NATO
M16. However, the M14 and many other firearms that use the 7.62×51 round remain in service, especially in the case of various sniper rifles, medium machine guns such as the M240, and various rifles in use by special operations forces
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Radiator (engine Cooling)
Radiators are heat exchangers used for cooling internal combustion engines, mainly in automobiles but also in piston-engined aircraft, railway locomotives, motorcycles, stationary generating plant or any similar use of such an engine. Internal combustion engines are often cooled by circulating a liquid called engine coolant around the engine block, where it is heated, then through a radiator where it loses heat to the atmosphere, and then returned to the engine. Engine
Engine
coolant is usually water-based, but may also be oil
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V12 Engine
A V12 engine
V12 engine
is a V engine
V engine
with 12 cylinders mounted on the crankcase in two banks of six cylinders each, usually but not always at a 60° angle to each other, with all 12 pistons driving a common crankshaft.[1] Since each cylinder bank is essentially a straight-six which is by itself in both primary and secondary balance, a V12 inherits perfect primary and secondary balance no matter which V angle is used, and therefore it needs no balance shafts. A four-stroke 12 cylinder engine has an even firing order if cylinders fire every 60° of crankshaft rotation, so a V12 with cylinder banks at a multiples of 60° (60°, 120°, or 180°) will have even firing intervals without using split crankpins. By using split crankpins or ignoring minor vibrations, any V angle is possible
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Twin-turbo
Twin-turbo
Twin-turbo
or biturbo refers to a turbocharged engine in which two turbochargers compress the intake charge. More specifically called "parallel twin-turbos". Other kinds of turbocharging include sequential turbocharging, and staged turbocharging. The latter is used in diesel automobile racing applications.Contents1 Parallel twin-turbo 2 Sequential
Sequential
turbos 3 Staged turbocharging 4 Advantages in diesel emissions 5 See also 6 References 7 External linksParallel twin-turbo[edit]3.5 Ford EcoBoost engine
Ford EcoBoost engine
(Twin Turbo)Paralleled twin-turbo refers to the turbocharger configuration in which two identical turbochargers function simultaneously, splitting the turbocharging duties equally. Each turbocharger is driven by half of the engine's spent exhaust energy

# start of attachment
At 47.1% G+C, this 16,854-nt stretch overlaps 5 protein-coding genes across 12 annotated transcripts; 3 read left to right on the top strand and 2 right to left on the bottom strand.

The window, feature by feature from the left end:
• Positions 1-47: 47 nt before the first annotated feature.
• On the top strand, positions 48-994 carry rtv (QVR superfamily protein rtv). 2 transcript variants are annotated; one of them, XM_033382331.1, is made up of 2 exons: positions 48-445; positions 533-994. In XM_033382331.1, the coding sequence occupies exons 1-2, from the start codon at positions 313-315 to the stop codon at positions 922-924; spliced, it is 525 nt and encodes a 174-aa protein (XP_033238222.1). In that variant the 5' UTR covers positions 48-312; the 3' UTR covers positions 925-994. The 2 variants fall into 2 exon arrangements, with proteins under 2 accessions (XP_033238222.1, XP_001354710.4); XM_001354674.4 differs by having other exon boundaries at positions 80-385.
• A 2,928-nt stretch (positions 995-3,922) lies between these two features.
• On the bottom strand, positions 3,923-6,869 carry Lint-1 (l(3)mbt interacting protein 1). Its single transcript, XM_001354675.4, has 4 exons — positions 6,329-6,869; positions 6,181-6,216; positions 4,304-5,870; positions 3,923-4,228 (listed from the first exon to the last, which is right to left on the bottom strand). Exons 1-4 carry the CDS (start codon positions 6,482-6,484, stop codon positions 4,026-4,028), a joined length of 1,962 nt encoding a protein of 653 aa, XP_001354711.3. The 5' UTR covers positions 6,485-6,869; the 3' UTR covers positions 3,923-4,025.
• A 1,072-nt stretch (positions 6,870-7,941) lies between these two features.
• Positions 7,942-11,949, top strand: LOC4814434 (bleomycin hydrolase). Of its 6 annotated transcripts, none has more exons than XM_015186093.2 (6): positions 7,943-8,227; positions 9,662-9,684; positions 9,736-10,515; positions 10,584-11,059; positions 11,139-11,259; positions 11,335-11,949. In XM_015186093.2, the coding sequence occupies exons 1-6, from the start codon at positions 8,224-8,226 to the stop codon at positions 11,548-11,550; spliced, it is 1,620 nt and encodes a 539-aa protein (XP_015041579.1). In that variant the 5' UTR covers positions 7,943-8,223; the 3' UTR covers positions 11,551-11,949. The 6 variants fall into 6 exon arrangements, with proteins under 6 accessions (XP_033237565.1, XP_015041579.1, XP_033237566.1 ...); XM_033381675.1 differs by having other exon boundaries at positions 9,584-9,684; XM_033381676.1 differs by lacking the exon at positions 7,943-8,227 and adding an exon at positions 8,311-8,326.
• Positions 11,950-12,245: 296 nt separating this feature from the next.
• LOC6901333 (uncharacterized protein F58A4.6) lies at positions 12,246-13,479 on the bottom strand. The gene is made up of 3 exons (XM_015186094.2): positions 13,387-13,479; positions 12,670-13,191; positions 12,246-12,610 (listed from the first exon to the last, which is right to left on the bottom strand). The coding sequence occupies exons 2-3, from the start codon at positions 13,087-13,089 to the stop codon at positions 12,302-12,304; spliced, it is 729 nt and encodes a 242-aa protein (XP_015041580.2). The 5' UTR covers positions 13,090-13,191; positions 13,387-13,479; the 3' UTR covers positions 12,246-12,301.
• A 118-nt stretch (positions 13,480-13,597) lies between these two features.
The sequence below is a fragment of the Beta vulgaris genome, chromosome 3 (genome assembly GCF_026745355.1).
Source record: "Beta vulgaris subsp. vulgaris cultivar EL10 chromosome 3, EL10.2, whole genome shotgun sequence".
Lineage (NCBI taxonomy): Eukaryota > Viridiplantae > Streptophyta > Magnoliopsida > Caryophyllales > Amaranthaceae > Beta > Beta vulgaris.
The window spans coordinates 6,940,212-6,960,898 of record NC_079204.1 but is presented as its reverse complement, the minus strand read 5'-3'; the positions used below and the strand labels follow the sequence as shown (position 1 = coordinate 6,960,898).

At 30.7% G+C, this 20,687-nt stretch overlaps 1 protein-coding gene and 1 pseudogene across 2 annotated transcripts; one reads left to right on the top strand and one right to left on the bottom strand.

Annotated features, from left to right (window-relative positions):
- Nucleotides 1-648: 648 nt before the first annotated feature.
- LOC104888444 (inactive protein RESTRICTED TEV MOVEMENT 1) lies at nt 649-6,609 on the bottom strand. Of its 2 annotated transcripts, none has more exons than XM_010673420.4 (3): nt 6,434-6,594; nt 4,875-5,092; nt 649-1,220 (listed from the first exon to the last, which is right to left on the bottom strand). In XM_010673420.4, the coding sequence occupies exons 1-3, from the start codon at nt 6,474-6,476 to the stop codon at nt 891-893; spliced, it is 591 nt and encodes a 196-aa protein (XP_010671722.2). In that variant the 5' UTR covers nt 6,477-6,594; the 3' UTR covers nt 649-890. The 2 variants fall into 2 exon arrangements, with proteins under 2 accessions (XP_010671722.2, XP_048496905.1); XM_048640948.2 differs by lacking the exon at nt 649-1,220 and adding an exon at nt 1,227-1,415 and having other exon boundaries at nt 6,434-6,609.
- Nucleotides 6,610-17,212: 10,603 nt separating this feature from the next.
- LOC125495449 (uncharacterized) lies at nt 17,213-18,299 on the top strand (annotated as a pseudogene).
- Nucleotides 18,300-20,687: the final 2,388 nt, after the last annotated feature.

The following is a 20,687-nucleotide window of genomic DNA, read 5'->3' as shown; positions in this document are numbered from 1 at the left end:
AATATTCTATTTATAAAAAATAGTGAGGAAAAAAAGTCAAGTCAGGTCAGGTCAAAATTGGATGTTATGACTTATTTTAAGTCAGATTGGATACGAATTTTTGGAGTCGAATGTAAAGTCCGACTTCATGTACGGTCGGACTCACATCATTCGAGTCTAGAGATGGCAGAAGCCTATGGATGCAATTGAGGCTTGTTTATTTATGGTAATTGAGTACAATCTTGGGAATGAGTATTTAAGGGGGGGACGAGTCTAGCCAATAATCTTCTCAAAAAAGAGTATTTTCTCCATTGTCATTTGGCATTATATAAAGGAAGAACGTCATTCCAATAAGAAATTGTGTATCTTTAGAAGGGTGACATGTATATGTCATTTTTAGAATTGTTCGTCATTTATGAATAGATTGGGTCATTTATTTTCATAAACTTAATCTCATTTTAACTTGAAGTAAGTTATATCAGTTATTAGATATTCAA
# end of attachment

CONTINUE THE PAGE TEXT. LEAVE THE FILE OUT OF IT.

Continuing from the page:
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German Army
General
General
Ulrich de Maizière General
General
Ernst Ferber, COMAFCENT 1973–1975 Lieutenant General
Lieutenant General
Jörg Schönbohm, later Undersecretary of DefenseThe German Army
Army
(German: Deutsches Heer) is the land component of the armed forces of Germany. The present-day German Army
Army
was founded in 1955 as part of the newly formed West German Bundeswehr
Bundeswehr
together with the Marine (German Navy) and the Luftwaffe (German Air Force)
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Type 61 (tank)
The Type 61 (61式戦車, Roku-ichi Shiki sensha) was a main battle tank (MBT) developed and used by the Japan
Japan
Ground Self-Defense Force (JGSDF), built by Mitsubishi
Mitsubishi
Heavy Industries. Development started in 1955 and the vehicle was first deployed in April 1961. The type number follows the year of deployment. A total of 560 Type 61s were manufactured between 1961 and 1975, when production ceased
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T-64
Glass-reinforced plastic
Glass-reinforced plastic
sandwiched between layers of steel
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OF-40
The OF-40 is an Italian main battle tank developed as a joint venture between OTO Melara
OTO Melara
and Fiat, and intended primarily for export sales. OTO Melara
OTO Melara
would develop and produce the hulls, and automotive components would be provided by Fiat
Fiat
(the designation of the vehicle comes from the initials of the two companies, whereas "40" refers to the planned mass of the tank).[1] Initial design work was started by OTO Melara
OTO Melara
in 1977, with the first prototypes ready by 1980.Contents1 Design1.1 Armament 1.2 Propulsion2 Sales 3 Variants3.1 Related developments4 Operators 5 Similar vehicles 6 ReferencesDesign[edit] Superficially, the OF-40 appears very similar to versions of the German Leopard 1
Leopard 1
with welded turrets (Leopard 1A3 & 1A4)
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Chieftain (tank)
The FV4201 Chieftain was the main battle tank of the United Kingdom during the 1960s, 1970s and 1980s. It was the "most formidable main battle tank in the world" at the time of its introduction in 1966 with the most powerful main gun and most effective armour of any tank yet made.[4][not in citation given]. This was further improved while in service with Chobham armour
Chobham armour
upgrades. A development of the Centurion, the Chieftain introduced the supine (reclining backwards) driver position to British design enabling a heavily sloped hull with reduced height